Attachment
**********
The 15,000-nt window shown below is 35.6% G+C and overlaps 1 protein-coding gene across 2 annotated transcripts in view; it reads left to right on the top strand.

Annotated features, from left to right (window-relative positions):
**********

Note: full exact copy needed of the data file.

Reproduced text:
The 15,000-nt window shown below is 35.6% G+C and overlaps 1 protein-coding gene across 2 annotated transcripts in view; it reads left to right on the top strand.

Annotated features, from left to right (window-relative positions):